Italy was one of the mainstays of The Grand Tour – a traditional trip through Europe for the well to do in the 17th and 18th Centuries. And within that, Florence was considered to be one of the real cultural highlights. It’s not hard to see why.
Just five minutes walk from the main railway station and it hits you. Florence Cathedral – widely known as the Duomo – dominates the senses as it emerges through the narrow side streets. One photo alone doesn’t even begin to describe its size or sheer impact. On a busy Saturday luncthime, there are thousands of tourists milling about. But nobody or anything is louder than the building itself.
There are long queues to get in, so we head a few streets away to the Accademia Gallery to take in another famous site. The gallery’s website strongly recommended booking ahead, but all of today’s slots had been taken. So the 20 minute walk was a gamble – and it paid off. We were swiftly allowed in and – in another advantage of travelling at the moment – the galleries were relatively quiet. During normal time there’s no way you’d be able to get a decent picture of this guy.
It took Michelangelo almost three years to carve out his sculpture of David. Completed in 1504 it stood outdoors for many years before being moved into the Accademia Gallery to protect it. Some of the most respected art experts have surmised cold weather being the reason for you know what. (OK, I made that bit up)
The Cathedral of Santa Maria was actually the second one in Florence, replacing the then crumbling church of San Lorenzo not far away. It’s sizebale street market – mainly selling leather bags and jackets – has a look of shabby chic about it, but it’s clearly done for the visitors. Just behind it is the indoor Central Market.
In other European cities I’ve visited, these covered trading places are often a feast for the eyes and a great place to snap up a cheap lunch. Food stalls hand out free samples, and the combination of tastes and smells draw you in to buy the goods. But today in Florence, it all looks a bit sad. Over half the stalls are closed and whole sections of the building are off limits because of the Pandemic. It maybe we’ve just caught it at the wrong time, but it’s not the kind of atmosphere I’d usually encounter. Still, there is plenty of ham and cheese.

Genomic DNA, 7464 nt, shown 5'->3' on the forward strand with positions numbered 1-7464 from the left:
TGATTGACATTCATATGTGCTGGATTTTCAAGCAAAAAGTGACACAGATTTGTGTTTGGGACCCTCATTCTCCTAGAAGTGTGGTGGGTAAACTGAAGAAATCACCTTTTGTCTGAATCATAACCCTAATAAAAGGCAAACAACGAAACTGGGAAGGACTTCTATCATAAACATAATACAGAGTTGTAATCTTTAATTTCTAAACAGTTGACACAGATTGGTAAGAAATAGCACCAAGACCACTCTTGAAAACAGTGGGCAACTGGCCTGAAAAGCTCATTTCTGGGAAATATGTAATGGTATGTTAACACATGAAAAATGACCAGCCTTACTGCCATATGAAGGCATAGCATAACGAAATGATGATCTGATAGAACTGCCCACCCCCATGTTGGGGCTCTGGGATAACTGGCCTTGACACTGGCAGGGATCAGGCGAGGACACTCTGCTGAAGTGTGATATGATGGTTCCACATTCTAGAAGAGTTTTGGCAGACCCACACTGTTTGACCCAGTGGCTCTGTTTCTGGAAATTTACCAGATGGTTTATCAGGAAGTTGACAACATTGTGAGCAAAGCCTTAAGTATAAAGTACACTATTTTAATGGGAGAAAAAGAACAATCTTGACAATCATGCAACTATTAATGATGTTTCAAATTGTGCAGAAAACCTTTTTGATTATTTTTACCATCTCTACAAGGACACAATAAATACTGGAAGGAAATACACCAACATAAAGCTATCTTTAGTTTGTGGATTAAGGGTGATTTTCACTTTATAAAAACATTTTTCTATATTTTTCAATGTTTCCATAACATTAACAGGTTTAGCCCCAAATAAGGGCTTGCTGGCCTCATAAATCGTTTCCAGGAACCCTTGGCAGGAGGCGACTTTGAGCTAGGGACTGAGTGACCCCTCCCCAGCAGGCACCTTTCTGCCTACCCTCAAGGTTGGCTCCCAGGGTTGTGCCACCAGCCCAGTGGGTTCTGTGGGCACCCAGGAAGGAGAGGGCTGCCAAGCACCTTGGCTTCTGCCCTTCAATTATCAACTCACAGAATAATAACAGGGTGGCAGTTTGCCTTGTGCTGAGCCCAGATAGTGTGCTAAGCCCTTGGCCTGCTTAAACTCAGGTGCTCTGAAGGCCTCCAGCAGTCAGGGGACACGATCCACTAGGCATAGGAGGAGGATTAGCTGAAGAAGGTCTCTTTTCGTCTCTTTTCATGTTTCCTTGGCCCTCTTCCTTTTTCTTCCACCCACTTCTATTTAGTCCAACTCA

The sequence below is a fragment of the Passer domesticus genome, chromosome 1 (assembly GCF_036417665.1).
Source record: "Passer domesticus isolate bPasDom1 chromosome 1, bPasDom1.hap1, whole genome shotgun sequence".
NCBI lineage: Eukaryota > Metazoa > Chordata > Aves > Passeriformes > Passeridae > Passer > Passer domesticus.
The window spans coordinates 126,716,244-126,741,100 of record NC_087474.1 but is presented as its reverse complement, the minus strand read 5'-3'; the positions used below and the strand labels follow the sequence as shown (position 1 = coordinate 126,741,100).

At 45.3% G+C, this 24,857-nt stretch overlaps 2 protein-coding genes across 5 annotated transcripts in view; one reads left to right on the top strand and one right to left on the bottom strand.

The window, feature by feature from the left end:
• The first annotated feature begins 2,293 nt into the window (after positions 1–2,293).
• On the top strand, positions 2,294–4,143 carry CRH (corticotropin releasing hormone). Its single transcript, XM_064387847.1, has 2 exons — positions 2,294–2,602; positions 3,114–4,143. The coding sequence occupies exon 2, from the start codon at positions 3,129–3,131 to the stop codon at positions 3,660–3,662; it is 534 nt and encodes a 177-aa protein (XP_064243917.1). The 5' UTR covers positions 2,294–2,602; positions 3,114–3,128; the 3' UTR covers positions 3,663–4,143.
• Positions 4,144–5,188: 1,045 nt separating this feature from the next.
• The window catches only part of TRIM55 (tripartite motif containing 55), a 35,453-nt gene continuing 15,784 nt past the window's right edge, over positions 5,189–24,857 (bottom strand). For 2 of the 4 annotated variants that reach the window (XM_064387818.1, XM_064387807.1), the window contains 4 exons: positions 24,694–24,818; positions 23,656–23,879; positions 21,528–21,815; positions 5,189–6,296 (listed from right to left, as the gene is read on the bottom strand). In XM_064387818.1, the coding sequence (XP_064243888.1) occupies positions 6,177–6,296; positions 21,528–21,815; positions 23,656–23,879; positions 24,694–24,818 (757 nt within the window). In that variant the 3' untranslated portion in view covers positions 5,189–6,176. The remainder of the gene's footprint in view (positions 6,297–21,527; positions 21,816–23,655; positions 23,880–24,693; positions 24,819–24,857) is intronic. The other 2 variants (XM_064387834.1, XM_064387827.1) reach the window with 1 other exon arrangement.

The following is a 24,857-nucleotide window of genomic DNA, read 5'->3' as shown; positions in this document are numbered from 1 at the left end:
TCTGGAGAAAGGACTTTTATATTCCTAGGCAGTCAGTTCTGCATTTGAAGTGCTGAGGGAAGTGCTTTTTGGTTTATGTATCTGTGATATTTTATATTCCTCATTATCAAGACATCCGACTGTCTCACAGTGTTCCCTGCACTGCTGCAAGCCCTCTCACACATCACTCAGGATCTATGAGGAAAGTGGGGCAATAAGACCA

It’s time to head across town for a different form of shopping in perhaps Italy’s most famous retail location. The Ponte Vecchio bridge spans the same River Arno that flows through Pisa, and is lined with around a dozen jewellery shops. In the middle of the afternoon the temperatures are scorching, and while most of the people here are just window shopping, it makes for a frustrating time getting to see the bridge itself.
A better option is to head west to the Ponte Santa Trinita, where NewsMutt gets a clearer view of the main attraction.
He’s always strangely happy sitting in a pile of bird poo.
One thing that’s struck me so far is the apparent lack of use of the waterways here for tourism. The river water itself may not be that clean, but that doesn’t put them off in Venice. The Arno appears to be wide and deep enough to accommodate boats, so it puzzles me as to why there are no river cruises.
Back in Pisa, one enterprising business has made use of a small walkway on the river itself. The Scala Ronciono is an outdoor bar with simple seating along the riverside, while the bar itself floats on a collection of old pallets. The result is more impressive than this photo suggests. And the view’s not bad either.